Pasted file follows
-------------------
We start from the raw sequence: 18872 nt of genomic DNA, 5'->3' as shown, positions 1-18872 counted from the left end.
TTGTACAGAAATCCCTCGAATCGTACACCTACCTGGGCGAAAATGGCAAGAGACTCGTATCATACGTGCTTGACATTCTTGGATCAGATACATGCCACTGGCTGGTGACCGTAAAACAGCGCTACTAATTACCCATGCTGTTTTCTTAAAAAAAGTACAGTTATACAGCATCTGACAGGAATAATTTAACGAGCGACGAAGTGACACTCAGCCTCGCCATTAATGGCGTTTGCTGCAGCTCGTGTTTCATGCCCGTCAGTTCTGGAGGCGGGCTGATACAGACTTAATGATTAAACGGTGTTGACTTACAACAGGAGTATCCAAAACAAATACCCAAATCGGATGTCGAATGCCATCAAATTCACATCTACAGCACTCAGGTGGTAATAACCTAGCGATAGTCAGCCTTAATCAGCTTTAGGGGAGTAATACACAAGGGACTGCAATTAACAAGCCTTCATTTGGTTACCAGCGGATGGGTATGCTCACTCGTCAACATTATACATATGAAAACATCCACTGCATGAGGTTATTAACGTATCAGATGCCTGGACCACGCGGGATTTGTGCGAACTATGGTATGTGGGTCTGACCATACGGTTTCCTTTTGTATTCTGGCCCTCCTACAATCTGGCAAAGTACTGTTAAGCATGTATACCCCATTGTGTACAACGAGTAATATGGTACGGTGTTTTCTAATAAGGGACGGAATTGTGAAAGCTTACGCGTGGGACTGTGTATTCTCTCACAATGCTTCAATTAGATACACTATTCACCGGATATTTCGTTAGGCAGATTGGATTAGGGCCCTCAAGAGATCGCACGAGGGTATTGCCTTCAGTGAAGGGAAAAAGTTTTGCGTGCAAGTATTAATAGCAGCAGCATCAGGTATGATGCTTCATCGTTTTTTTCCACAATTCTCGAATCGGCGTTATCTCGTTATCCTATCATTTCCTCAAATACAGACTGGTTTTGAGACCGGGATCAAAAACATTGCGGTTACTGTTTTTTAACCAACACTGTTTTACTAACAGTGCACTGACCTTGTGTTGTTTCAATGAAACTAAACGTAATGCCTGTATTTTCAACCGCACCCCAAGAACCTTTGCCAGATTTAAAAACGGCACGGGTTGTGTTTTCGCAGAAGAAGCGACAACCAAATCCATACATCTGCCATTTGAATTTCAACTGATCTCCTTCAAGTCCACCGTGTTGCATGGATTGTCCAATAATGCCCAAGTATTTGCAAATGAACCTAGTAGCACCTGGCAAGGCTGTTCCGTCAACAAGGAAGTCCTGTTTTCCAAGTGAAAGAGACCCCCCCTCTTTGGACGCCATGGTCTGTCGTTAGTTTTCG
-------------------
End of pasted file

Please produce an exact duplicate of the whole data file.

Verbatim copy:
We start from the raw sequence: 18872 nt of genomic DNA, 5'->3' as shown, positions 1-18872 counted from the left end.
TTGTACAGAAATCCCTCGAATCGTACACCTACCTGGGCGAAAATGGCAAGAGACTCGTATCATACGTGCTTGACATTCTTGGATCAGATACATGCCACTGGCTGGTGACCGTAAAACAGCGCTACTAATTACCCATGCTGTTTTCTTAAAAAAAGTACAGTTATACAGCATCTGACAGGAATAATTTAACGAGCGACGAAGTGACACTCAGCCTCGCCATTAATGGCGTTTGCTGCAGCTCGTGTTTCATGCCCGTCAGTTCTGGAGGCGGGCTGATACAGACTTAATGATTAAACGGTGTTGACTTACAACAGGAGTATCCAAAACAAATACCCAAATCGGATGTCGAATGCCATCAAATTCACATCTACAGCACTCAGGTGGTAATAACCTAGCGATAGTCAGCCTTAATCAGCTTTAGGGGAGTAATACACAAGGGACTGCAATTAACAAGCCTTCATTTGGTTACCAGCGGATGGGTATGCTCACTCGTCAACATTATACATATGAAAACATCCACTGCATGAGGTTATTAACGTATCAGATGCCTGGACCACGCGGGATTTGTGCGAACTATGGTATGTGGGTCTGACCATACGGTTTCCTTTTGTATTCTGGCCCTCCTACAATCTGGCAAAGTACTGTTAAGCATGTATACCCCATTGTGTACAACGAGTAATATGGTACGGTGTTTTCTAATAAGGGACGGAATTGTGAAAGCTTACGCGTGGGACTGTGTATTCTCTCACAATGCTTCAATTAGATACACTATTCACCGGATATTTCGTTAGGCAGATTGGATTAGGGCCCTCAAGAGATCGCACGAGGGTATTGCCTTCAGTGAAGGGAAAAAGTTTTGCGTGCAAGTATTAATAGCAGCAGCATCAGGTATGATGCTTCATCGTTTTTTTCCACAATTCTCGAATCGGCGTTATCTCGTTATCCTATCATTTCCTCAAATACAGACTGGTTTTGAGACCGGGATCAAAAACATTGCGGTTACTGTTTTTTAACCAACACTGTTTTACTAACAGTGCACTGACCTTGTGTTGTTTCAATGAAACTAAACGTAATGCCTGTATTTTCAACCGCACCCCAAGAACCTTTGCCAGATTTAAAAACGGCACGGGTTGTGTTTTCGCAGAAGAAGCGACAACCAAATCCATACATCTGCCATTTGAATTTCAACTGATCTCCTTCAAGTCCACCGTGTTGCATGGATTGTCCAATAATGCCCAAGTATTTGCAAATGAACCTAGTAGCACCTGGCAAGGCTGTTCCGTCAACAAGGAAGTCCTGTTTTCCAAGTGAAAGAGACCCCCCCTCTTTGGACGCCATGGTCTGTCGTTAGTTTTCG